Cablegate: Israel Media Reaction

This record is a partial extract of the original cable. The full text of the original cable is not available.





E.O. 12958: N/A



Key stories in the media:

Yediot reported that President Bush told Jewish leaders
in the White House on Monday that "Arik Sharon" made a
brilliant decision to unilaterally withdraw from the
Gaza Strip -- a particularly difficult decision from
one of the founders of the settlements there -- and
that this was the right way for Israel at this time.

Leading media reported that PM Sharon ordered the IDF
to act forcefully against the threat of tunnels in the
Gaza Strip. Yediot and other media quoted Sharon as
saying Monday that if Palestinian terror attacks
continue, Israel will not coordinate with the
Palestinians in evacuating the Gaza Strip and the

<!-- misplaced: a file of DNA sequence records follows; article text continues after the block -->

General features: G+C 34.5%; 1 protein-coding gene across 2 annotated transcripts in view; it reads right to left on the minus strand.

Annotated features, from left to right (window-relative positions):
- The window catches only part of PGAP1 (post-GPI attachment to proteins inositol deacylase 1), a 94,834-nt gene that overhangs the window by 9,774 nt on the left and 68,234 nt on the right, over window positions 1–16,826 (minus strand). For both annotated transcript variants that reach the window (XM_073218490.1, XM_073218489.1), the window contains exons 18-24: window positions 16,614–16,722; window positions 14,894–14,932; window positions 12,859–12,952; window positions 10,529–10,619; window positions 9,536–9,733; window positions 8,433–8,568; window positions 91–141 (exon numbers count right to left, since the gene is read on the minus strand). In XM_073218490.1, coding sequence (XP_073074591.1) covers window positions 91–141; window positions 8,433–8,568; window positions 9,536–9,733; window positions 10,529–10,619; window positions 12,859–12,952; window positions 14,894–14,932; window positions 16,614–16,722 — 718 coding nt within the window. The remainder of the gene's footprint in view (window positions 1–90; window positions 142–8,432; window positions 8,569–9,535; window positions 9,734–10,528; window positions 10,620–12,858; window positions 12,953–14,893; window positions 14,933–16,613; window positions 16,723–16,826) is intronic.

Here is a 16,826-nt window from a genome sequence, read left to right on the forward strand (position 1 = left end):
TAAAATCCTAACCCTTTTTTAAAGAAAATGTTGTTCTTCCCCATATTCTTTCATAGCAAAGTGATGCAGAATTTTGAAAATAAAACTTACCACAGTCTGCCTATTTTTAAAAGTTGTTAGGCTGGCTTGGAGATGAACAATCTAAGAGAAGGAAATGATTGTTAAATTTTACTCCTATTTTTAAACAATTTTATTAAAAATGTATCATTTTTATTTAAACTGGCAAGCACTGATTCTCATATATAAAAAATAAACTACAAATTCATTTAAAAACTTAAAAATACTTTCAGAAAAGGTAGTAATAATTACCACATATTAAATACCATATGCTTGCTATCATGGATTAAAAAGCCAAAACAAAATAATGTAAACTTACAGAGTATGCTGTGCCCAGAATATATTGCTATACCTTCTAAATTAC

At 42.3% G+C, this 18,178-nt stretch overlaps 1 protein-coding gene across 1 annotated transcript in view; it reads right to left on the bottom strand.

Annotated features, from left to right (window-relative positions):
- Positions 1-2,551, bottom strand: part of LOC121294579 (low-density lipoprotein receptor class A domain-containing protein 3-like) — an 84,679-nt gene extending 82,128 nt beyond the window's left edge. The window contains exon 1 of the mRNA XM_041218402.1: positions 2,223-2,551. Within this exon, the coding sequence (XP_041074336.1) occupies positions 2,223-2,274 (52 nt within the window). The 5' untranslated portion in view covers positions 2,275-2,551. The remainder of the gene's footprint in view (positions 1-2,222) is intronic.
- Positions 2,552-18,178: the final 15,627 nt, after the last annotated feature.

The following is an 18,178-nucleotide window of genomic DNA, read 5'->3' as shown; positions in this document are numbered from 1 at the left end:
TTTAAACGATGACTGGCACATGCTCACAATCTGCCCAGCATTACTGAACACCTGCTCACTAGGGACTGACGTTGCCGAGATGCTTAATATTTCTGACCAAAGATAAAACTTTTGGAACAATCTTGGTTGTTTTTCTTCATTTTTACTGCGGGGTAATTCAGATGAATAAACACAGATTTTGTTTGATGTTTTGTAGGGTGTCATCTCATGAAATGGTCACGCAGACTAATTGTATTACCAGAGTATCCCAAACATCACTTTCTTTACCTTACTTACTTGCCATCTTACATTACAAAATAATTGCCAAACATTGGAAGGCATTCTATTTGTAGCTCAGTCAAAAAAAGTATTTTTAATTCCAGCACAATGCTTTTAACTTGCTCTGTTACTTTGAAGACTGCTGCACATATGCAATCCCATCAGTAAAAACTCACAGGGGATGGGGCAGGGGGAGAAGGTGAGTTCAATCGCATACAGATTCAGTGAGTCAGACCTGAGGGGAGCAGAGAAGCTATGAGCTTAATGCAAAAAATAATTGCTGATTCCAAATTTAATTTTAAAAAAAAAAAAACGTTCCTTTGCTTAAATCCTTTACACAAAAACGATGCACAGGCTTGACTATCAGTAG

northernmost part of the West Bank. Israel Radio
reported that last night an IDF force entered Khan
Yunis, where it demolished buildings that reportedly
were mostly used in attacks against Israel. The radio
also reported that retired Maj. Gen. Amos Gilad will
supposedly travel to Egypt to meet with top Egyptian
intelligence official Omar Suleiman, in order to
coordinate the positioning of Egyptian forces along the
Philadelphi route. Jerusalem Post reported that
warning of immediate danger, Deputy Internal Security
Minister Jacob Edery called on the GOI Monday to
immediately begin constructing a security fence along
the border with Egypt.

Yediot reported that Trade, Industry and Employment
Ehud Olmert will meet with Egyptian President Hosni
Mubarak in Cairo today. Olmert is expected to convey a
message from Sharon regarding Israel's demand that
Egypt prevent terrorist attacks from Gaza and arms
smuggling into the Strip. Jerusalem Post and Yediot
reported that Olmert will sign a free trade agreement
with Egyptian Foreign Trade and Industry Minister
Rashid Mohamed Rashid and USTR Robert Zoellick
involving the creation of Qualified Industrial Zones

Ha'aretz reported that the focal point of British PM
Tony Blair's visit to Israel and the PA next week will
be his initiative to convene a conference in support of